So once you purchase your AGA online or in-person, I recommend you find an installer to see if you can get them to come onsite ahead of your install and look over your space. We did not do this, and I lost a lot of sleep over this, but over the phone and through the use of a digital copy of the manufacturers specs and dimensions to get our space built out for the cooker.

We have an Open Flute 4-0ven AGA, which required a B-Vent installed to vent out through the roof. There are two versions of these Cookers, the Open flute, which is the exposed vertical black pipe going up an out of the house, and direct vent, which isn’t exposed.  Thankfully we had a pre-excisiting venting for our previous hood, that we used to route our new B-Vent relatively easily. This did require a separate professional to install the vent. When you call around you realized this isn’t a super common appliance, we found that wood stove and fireplace installers were the most knowledgable for this application.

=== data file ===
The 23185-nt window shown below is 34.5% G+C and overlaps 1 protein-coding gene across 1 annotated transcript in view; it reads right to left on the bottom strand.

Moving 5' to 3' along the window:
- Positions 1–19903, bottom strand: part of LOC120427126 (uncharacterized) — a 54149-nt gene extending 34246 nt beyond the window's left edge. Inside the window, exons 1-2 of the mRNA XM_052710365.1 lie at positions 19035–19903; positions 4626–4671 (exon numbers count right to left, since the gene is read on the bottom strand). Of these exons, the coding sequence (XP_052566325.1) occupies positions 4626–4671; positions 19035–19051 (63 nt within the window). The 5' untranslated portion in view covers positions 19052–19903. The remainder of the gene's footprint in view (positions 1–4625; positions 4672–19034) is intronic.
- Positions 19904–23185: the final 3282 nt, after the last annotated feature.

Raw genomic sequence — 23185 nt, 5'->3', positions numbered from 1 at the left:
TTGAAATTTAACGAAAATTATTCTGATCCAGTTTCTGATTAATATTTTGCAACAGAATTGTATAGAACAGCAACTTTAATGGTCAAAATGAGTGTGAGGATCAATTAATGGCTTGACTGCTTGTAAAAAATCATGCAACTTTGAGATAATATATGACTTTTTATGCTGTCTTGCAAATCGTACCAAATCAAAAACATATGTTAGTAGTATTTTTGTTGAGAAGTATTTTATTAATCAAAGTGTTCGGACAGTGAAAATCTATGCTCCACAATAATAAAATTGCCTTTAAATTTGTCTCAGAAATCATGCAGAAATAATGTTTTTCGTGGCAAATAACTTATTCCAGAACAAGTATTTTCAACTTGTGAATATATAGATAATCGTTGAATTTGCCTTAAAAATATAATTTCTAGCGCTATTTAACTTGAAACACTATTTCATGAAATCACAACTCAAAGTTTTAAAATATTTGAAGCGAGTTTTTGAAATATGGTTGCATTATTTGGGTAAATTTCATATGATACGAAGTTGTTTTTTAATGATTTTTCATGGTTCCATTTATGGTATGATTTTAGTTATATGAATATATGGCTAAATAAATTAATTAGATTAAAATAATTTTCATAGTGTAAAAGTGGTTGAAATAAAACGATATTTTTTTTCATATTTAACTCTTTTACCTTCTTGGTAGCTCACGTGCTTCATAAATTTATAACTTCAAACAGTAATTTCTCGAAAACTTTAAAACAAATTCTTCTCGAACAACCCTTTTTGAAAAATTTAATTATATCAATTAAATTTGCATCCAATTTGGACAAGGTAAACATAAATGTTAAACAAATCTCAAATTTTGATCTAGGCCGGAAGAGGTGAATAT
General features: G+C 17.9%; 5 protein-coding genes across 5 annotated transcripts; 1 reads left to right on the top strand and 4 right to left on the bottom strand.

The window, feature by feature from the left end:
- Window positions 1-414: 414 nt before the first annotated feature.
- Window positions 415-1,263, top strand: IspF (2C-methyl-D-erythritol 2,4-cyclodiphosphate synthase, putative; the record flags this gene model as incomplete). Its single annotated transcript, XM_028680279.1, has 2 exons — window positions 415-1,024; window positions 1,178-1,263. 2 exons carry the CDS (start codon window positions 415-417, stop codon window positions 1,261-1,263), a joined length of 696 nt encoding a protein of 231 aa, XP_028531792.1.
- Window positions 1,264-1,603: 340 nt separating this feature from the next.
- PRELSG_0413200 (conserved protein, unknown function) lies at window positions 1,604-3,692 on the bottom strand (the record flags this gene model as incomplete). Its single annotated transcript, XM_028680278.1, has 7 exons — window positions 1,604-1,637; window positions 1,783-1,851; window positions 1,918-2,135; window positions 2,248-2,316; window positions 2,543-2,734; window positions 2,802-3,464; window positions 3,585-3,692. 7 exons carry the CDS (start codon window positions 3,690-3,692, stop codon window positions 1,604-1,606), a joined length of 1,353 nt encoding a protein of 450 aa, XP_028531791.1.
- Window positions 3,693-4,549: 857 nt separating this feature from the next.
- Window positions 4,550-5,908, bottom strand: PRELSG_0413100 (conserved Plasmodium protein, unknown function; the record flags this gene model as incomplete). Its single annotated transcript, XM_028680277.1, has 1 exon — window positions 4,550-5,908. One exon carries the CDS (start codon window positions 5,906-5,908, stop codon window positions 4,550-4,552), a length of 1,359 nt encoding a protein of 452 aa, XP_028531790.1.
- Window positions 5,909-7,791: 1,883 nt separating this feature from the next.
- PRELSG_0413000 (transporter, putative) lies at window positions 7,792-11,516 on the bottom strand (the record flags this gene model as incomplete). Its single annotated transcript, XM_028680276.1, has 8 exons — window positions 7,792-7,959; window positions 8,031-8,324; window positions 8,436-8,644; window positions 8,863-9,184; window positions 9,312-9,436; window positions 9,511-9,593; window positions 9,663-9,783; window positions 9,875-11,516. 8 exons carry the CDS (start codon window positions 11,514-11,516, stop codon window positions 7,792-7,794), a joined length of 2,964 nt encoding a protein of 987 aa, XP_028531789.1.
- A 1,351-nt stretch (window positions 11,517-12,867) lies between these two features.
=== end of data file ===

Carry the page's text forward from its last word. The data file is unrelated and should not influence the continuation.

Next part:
The AGA rough height is 33 1/2 inches tall. We built a little platform to raise it up to our counter height. This seems to be normal practice in most kitchens so a little step up platform most likely will be required. We built ours into our Stove Cove with lumber and plywood. We covered the top with thing aluminum sheeting and faced this step up with full bricks that our masons installed.

The installer did mention that the sides, back, and bottom should be a non-combustable material. So we had cement board, our brick veneer, and top plated the step with a thin layer aluminum nailed in place.